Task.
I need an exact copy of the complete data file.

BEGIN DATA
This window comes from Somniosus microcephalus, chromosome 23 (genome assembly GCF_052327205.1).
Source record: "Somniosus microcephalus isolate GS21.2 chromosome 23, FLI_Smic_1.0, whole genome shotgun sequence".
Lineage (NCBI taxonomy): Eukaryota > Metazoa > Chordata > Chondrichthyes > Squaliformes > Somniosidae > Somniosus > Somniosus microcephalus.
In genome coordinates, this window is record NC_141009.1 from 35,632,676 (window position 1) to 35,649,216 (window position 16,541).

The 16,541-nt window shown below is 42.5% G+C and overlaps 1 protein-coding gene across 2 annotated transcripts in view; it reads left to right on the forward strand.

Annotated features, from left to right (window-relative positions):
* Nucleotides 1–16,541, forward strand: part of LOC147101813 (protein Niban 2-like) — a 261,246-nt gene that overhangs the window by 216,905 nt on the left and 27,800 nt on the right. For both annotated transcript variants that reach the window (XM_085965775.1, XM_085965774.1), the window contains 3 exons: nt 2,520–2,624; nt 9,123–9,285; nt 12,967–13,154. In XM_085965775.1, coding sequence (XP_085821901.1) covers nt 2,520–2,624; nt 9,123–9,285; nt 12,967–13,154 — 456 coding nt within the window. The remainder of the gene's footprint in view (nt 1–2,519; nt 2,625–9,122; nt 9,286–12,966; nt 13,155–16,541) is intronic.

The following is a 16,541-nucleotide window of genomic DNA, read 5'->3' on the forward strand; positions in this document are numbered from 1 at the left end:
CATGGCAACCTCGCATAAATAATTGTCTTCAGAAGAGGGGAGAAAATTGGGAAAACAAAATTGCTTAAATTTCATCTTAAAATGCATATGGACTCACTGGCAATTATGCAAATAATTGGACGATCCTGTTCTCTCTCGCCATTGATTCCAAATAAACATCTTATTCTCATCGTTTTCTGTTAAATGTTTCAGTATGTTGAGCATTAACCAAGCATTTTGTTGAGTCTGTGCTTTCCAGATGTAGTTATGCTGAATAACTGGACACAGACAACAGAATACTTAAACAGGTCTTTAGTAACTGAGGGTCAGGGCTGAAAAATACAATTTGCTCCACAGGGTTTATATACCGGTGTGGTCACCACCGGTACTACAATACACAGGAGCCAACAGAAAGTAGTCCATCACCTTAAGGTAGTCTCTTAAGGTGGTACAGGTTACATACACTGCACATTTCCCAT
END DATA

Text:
This window comes from Somniosus microcephalus, chromosome 23 (genome assembly GCF_052327205.1).
Source record: "Somniosus microcephalus isolate GS21.2 chromosome 23, FLI_Smic_1.0, whole genome shotgun sequence".
Lineage (NCBI taxonomy): Eukaryota > Metazoa > Chordata > Chondrichthyes > Squaliformes > Somniosidae > Somniosus > Somniosus microcephalus.
In genome coordinates, this window is record NC_141009.1 from 35,632,676 (window position 1) to 35,649,216 (window position 16,541).

The 16,541-nt window shown below is 42.5% G+C and overlaps 1 protein-coding gene across 2 annotated transcripts in view; it reads left to right on the forward strand.

Annotated features, from left to right (window-relative positions):
* Nucleotides 1–16,541, forward strand: part of LOC147101813 (protein Niban 2-like) — a 261,246-nt gene that overhangs the window by 216,905 nt on the left and 27,800 nt on the right. For both annotated transcript variants that reach the window (XM_085965775.1, XM_085965774.1), the window contains 3 exons: nt 2,520–2,624; nt 9,123–9,285; nt 12,967–13,154. In XM_085965775.1, coding sequence (XP_085821901.1) covers nt 2,520–2,624; nt 9,123–9,285; nt 12,967–13,154 — 456 coding nt within the window. The remainder of the gene's footprint in view (nt 1–2,519; nt 2,625–9,122; nt 9,286–12,966; nt 13,155–16,541) is intronic.

The following is a 16,541-nucleotide window of genomic DNA, read 5'->3' on the forward strand; positions in this document are numbered from 1 at the left end:
CATGGCAACCTCGCATAAATAATTGTCTTCAGAAGAGGGGAGAAAATTGGGAAAACAAAATTGCTTAAATTTCATCTTAAAATGCATATGGACTCACTGGCAATTATGCAAATAATTGGACGATCCTGTTCTCTCTCGCCATTGATTCCAAATAAACATCTTATTCTCATCGTTTTCTGTTAAATGTTTCAGTATGTTGAGCATTAACCAAGCATTTTGTTGAGTCTGTGCTTTCCAGATGTAGTTATGCTGAATAACTGGACACAGACAACAGAATACTTAAACAGGTCTTTAGTAACTGAGGGTCAGGGCTGAAAAATACAATTTGCTCCACAGGGTTTATATACCGGTGTGGTCACCACCGGTACTACAATACACAGGAGCCAACAGAAAGTAGTCCATCACCTTAAGGTAGTCTCTTAAGGTGGTACAGGTTACATACACTGCACATTTCCCAT